In a case which gives useful guidance on the tax treatment of residential occupancy conditions attached to planning consents, a DIY builder who constructed a new home for himself adjoining his equestrian business has triumphed in his fight for a substantial VAT rebate on the costs of materials used in the project.
The businessman built the house, which was situated in the Green Belt, subject to a planning condition that its occupation should be limited to a person solely employed in the equestrian business and any residential dependants. On that basis, HM Revenue and Customs (HMRC) took the view that the project did not fall within the confines of the VAT exemption applied to the DIY construction of dwellings by Section 35 of the VAT Act 1994.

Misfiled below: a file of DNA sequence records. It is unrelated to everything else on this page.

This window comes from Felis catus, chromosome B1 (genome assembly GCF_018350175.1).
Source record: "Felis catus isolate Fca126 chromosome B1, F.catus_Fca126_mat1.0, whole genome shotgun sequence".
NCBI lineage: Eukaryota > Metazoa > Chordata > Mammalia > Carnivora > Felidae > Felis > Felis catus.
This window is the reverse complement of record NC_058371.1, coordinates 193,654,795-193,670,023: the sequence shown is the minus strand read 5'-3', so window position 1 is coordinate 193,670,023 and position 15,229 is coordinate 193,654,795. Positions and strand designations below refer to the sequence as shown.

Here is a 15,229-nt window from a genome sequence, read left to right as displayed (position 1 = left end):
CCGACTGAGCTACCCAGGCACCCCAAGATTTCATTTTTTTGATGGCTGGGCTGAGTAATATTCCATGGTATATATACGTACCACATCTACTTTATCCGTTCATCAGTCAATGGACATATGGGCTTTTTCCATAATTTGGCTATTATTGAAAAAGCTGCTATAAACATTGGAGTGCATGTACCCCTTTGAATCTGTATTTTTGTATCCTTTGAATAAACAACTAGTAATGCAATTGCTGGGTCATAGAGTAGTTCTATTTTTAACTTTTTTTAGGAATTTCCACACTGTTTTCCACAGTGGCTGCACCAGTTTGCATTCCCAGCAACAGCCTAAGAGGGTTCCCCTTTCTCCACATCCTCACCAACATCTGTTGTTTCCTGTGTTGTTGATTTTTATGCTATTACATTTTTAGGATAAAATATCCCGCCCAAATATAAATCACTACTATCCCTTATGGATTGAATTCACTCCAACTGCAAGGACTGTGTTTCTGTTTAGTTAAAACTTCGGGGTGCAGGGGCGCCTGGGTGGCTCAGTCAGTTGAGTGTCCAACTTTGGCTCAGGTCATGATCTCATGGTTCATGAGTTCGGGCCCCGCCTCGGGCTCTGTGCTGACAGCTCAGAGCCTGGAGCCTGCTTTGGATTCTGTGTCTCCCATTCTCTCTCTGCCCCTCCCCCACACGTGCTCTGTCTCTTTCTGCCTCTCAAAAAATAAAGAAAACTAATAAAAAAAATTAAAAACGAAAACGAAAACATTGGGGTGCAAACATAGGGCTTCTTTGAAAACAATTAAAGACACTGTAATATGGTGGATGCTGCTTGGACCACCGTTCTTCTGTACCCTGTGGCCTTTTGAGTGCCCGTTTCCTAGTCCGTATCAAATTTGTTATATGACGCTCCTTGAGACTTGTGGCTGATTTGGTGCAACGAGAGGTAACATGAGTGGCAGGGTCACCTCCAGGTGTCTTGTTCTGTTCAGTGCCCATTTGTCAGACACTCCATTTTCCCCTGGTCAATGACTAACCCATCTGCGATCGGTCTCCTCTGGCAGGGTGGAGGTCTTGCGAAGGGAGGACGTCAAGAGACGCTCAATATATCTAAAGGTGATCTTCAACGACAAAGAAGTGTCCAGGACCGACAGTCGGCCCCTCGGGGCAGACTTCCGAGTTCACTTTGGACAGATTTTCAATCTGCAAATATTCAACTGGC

However, in allowing the businessman’s appeal, the First-tier Tribunal accepted his plea that the planning condition, whilst placing restrictions on the occupancy of the dwelling, did not restrict its use or prohibit its disposal. Whilst it was convenient for the businessman to live near his place of work, that was not a ‘functional necessity’ nor was the new house ‘actually required’ for the purposes of the business. The Tribunal noted that the project had been privately financed by the businessman and the house did not form part of the assets of the equestrian centre.